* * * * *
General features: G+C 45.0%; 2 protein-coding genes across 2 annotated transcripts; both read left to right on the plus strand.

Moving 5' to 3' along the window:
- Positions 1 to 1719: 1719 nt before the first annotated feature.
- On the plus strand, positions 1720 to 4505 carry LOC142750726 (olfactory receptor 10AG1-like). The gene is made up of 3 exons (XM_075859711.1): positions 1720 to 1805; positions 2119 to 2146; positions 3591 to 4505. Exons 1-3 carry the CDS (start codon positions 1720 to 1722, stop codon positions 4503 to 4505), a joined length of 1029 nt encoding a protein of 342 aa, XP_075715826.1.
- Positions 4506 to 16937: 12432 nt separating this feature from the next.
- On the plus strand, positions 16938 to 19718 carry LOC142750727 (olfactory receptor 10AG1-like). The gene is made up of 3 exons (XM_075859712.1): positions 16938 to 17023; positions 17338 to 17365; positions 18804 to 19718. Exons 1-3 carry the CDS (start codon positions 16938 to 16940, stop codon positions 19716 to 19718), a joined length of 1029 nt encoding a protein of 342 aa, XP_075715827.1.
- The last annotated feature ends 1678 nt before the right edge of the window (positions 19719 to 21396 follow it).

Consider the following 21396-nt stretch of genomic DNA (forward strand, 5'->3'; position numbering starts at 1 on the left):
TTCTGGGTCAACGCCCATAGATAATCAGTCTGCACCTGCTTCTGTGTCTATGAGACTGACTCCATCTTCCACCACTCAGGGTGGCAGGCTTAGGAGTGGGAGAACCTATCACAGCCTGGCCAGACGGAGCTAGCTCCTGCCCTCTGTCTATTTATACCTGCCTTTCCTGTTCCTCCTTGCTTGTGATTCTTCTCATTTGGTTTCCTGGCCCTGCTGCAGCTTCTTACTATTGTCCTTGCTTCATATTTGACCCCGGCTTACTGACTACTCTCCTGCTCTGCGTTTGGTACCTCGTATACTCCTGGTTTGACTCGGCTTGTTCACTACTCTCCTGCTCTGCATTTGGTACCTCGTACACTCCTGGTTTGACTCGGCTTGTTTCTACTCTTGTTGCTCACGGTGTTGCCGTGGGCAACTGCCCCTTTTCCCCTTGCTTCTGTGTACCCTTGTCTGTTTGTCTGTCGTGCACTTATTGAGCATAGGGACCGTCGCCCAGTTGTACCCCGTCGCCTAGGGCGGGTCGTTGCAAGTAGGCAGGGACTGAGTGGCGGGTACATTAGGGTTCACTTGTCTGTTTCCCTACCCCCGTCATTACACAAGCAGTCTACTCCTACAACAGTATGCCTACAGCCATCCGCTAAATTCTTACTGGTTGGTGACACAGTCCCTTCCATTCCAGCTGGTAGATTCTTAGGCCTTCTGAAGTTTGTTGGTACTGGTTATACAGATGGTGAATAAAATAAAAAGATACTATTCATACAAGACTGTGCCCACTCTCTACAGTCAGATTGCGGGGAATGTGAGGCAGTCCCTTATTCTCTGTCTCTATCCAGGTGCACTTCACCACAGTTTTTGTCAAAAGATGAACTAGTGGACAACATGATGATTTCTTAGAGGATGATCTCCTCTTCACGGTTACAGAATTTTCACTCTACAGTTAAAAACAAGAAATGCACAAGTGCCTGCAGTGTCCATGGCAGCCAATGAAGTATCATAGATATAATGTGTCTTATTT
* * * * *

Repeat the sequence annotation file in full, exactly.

General features: G+C 45.0%; 2 protein-coding genes across 2 annotated transcripts; both read left to right on the plus strand.

Moving 5' to 3' along the window:
- Positions 1 to 1719: 1719 nt before the first annotated feature.
- On the plus strand, positions 1720 to 4505 carry LOC142750726 (olfactory receptor 10AG1-like). The gene is made up of 3 exons (XM_075859711.1): positions 1720 to 1805; positions 2119 to 2146; positions 3591 to 4505. Exons 1-3 carry the CDS (start codon positions 1720 to 1722, stop codon positions 4503 to 4505), a joined length of 1029 nt encoding a protein of 342 aa, XP_075715826.1.
- Positions 4506 to 16937: 12432 nt separating this feature from the next.
- On the plus strand, positions 16938 to 19718 carry LOC142750727 (olfactory receptor 10AG1-like). The gene is made up of 3 exons (XM_075859712.1): positions 16938 to 17023; positions 17338 to 17365; positions 18804 to 19718. Exons 1-3 carry the CDS (start codon positions 16938 to 16940, stop codon positions 19716 to 19718), a joined length of 1029 nt encoding a protein of 342 aa, XP_075715827.1.
- The last annotated feature ends 1678 nt before the right edge of the window (positions 19719 to 21396 follow it).

Consider the following 21396-nt stretch of genomic DNA (forward strand, 5'->3'; position numbering starts at 1 on the left):
TTCTGGGTCAACGCCCATAGATAATCAGTCTGCACCTGCTTCTGTGTCTATGAGACTGACTCCATCTTCCACCACTCAGGGTGGCAGGCTTAGGAGTGGGAGAACCTATCACAGCCTGGCCAGACGGAGCTAGCTCCTGCCCTCTGTCTATTTATACCTGCCTTTCCTGTTCCTCCTTGCTTGTGATTCTTCTCATTTGGTTTCCTGGCCCTGCTGCAGCTTCTTACTATTGTCCTTGCTTCATATTTGACCCCGGCTTACTGACTACTCTCCTGCTCTGCGTTTGGTACCTCGTATACTCCTGGTTTGACTCGGCTTGTTCACTACTCTCCTGCTCTGCATTTGGTACCTCGTACACTCCTGGTTTGACTCGGCTTGTTTCTACTCTTGTTGCTCACGGTGTTGCCGTGGGCAACTGCCCCTTTTCCCCTTGCTTCTGTGTACCCTTGTCTGTTTGTCTGTCGTGCACTTATTGAGCATAGGGACCGTCGCCCAGTTGTACCCCGTCGCCTAGGGCGGGTCGTTGCAAGTAGGCAGGGACTGAGTGGCGGGTACATTAGGGTTCACTTGTCTGTTTCCCTACCCCCGTCATTACACAAGCAGTCTACTCCTACAACAGTATGCCTACAGCCATCCGCTAAATTCTTACTGGTTGGTGACACAGTCCCTTCCATTCCAGCTGGTAGATTCTTAGGCCTTCTGAAGTTTGTTGGTACTGGTTATACAGATGGTGAATAAAATAAAAAGATACTATTCATACAAGACTGTGCCCACTCTCTACAGTCAGATTGCGGGGAATGTGAGGCAGTCCCTTATTCTCTGTCTCTATCCAGGTGCACTTCACCACAGTTTTTGTCAAAAGATGAACTAGTGGACAACATGATGATTTCTTAGAGGATGATCTCCTCTTCACGGTTACAGAATTTTCACTCTACAGTTAAAAACAAGAAATGCACAAGTGCCTGCAGTGTCCATGGCAGCCAATGAAGTATCATAGATATAATGTGTCTTATTT